Since there are so many solutions out there, I couldn’t possibly review them all. Furthermore every image is different so your results many vary. What you will find here is just my recommendation for the best PNG, GIF, and JPG optimizers, based on my results after trying some of the more popular solutions.


TinyPNG was the winner for me! Images were reduced in file size anywhere from 9% – 91%. That’s a big margin, but it was also 29 images that I tested. The amount of reduction didn’t seem to have anything to do with the initial file sizes.


I tested only four images with RIOT. In the end I was able to reduce file sizes anywhere from 62% – 96%. Again, the original file sizes didn’t seem to have anything to do with how much RIOT was able to compress them.


I thought I had found my optimal optimizer in the form of Imagemin (the official Grunt image optimzation task) but I quickly noticed that it was somehow very unpredictable.  While some JPGs were optimized beautifully, others became horribly pixelated. What’s more, this behavior seemed completely random: every time I ran the script I got different results for different images. In the end I decided to forego optimizing past Photoshop’s Save for Web… dialog box since I find badly optimized JPGs very ugly to look at. If anyone knows of a good JPG optimizer please leave a comment and tell me about it!

Avoid CSS @import

From Google Developers:

CSS @import allows stylesheets to import other stylesheets. When CSS @import is used from an external stylesheet, the browser is unable to download the stylesheets in parallel, which adds additional round-trip times to the overall page load.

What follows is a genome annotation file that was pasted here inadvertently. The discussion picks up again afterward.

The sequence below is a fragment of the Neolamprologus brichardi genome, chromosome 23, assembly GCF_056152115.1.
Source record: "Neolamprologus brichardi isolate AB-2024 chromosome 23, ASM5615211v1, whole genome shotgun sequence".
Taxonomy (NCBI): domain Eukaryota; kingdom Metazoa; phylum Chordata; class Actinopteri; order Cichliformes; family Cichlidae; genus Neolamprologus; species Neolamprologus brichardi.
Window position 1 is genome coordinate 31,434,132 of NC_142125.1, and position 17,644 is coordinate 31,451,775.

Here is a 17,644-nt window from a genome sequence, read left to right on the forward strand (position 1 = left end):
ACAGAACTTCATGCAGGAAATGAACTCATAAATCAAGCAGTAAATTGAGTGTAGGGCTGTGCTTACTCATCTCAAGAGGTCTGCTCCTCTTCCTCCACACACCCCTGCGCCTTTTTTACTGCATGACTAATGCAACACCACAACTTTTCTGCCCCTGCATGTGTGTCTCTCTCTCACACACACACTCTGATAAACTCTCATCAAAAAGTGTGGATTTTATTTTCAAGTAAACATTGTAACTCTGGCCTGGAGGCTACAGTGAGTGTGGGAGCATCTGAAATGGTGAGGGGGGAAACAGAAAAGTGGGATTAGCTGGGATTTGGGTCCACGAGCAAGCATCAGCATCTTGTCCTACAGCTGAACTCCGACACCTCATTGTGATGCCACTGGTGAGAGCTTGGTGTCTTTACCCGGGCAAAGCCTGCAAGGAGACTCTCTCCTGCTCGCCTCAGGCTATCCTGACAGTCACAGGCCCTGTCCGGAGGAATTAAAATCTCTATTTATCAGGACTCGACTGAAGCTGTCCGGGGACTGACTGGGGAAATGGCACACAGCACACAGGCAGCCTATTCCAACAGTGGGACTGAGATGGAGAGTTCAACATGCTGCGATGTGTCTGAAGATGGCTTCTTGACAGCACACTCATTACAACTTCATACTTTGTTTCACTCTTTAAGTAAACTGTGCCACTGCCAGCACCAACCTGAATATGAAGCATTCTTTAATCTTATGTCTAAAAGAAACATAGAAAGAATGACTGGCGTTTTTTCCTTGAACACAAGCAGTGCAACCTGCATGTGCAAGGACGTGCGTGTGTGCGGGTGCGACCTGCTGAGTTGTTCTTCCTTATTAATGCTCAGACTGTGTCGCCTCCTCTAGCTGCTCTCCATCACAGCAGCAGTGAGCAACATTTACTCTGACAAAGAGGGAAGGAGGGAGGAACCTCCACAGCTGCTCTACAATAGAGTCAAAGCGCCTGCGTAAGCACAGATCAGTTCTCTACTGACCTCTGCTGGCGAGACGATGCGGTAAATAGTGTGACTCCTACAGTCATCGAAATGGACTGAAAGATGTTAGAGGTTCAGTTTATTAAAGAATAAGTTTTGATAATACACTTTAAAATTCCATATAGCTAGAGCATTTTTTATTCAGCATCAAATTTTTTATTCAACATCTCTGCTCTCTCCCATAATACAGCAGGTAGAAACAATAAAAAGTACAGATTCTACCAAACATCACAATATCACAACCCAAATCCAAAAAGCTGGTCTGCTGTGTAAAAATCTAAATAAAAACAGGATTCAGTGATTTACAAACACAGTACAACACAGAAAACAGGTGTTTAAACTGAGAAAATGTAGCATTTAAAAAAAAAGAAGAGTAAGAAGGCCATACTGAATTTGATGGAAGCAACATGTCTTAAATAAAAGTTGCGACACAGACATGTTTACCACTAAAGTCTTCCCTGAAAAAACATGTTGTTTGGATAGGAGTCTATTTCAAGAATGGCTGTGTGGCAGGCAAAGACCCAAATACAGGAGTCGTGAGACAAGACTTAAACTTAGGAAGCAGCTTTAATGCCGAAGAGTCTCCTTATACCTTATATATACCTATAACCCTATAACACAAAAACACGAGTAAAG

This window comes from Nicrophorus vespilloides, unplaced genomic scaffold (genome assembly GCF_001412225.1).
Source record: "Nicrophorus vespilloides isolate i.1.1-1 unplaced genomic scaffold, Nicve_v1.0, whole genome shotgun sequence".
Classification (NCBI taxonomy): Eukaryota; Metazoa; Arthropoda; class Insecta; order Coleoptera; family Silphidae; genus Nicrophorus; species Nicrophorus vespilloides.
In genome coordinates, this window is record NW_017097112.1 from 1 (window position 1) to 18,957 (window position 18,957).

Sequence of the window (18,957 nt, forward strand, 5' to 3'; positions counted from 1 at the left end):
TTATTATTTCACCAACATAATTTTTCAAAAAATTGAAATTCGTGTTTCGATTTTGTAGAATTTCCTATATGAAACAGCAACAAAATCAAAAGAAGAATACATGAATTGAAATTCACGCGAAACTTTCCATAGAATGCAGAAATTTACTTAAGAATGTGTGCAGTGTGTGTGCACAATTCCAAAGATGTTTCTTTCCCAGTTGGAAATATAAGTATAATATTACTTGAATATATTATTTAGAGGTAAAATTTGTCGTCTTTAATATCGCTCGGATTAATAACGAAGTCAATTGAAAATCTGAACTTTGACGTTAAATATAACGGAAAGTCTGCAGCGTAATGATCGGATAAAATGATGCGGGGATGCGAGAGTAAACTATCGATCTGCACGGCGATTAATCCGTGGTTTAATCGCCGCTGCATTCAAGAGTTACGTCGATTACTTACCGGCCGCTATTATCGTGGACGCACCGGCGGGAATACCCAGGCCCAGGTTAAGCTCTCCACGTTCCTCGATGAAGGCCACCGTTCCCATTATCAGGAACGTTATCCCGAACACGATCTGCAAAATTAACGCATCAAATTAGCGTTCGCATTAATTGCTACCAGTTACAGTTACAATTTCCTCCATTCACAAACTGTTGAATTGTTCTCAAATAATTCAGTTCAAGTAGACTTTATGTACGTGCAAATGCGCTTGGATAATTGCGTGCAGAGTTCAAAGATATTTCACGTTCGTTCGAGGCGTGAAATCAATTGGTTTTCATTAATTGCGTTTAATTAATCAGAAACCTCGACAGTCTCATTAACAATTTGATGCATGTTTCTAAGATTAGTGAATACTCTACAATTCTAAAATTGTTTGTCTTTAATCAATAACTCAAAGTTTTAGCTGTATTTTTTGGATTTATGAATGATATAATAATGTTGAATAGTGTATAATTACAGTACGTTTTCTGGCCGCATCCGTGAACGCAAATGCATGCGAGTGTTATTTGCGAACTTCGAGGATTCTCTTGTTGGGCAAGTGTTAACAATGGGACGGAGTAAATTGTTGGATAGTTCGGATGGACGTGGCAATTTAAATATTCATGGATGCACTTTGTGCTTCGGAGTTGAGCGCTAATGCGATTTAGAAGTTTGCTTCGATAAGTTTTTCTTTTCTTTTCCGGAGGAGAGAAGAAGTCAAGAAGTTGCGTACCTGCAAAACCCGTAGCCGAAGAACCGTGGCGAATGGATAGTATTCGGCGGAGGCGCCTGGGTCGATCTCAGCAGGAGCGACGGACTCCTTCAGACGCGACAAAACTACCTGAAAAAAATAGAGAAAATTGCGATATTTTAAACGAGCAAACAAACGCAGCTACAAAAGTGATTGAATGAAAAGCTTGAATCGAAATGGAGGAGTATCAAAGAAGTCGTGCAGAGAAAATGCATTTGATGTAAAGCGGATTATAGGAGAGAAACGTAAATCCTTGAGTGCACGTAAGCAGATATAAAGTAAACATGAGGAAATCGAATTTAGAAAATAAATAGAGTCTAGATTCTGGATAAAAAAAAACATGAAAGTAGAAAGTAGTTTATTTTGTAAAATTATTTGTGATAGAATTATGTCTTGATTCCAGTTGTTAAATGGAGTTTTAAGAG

Instead of @import, use a tag for each stylesheet. This allows the browser to download stylesheets in parallel, which results in faster page load times.

Grunt: the ultimate task runner for web developers.

Grunt Simplifying your workflow is an invaluable undertaking that can be applied to any type of work. Web development is no exception, and the Javascript task runner Grunt is probably the most popular tool for automating monotonous tasks and speeding up your workflow. Like many people I was scared of the command line at first so I opted for a task runner with a GUI, namely Prepros. Eventually I realized I needed more power, which even the paid version of Prepros couldn’t provide. So I decided to give Grunt a go and I followed Chris Coyier’s guide “Grunt for People Who Think Things Like Grunt are Weird and Hard.” As the name suggests it was very beginner-friendly, which is why I don’t feel I need to write my own guide. What you will find here is a supplement to Chris’s guide with a few more in-depth explanations of the few things I had trouble with, as well as some of my own modifications. Before we jump into it, here is a list of some of the things Grunt can do for you: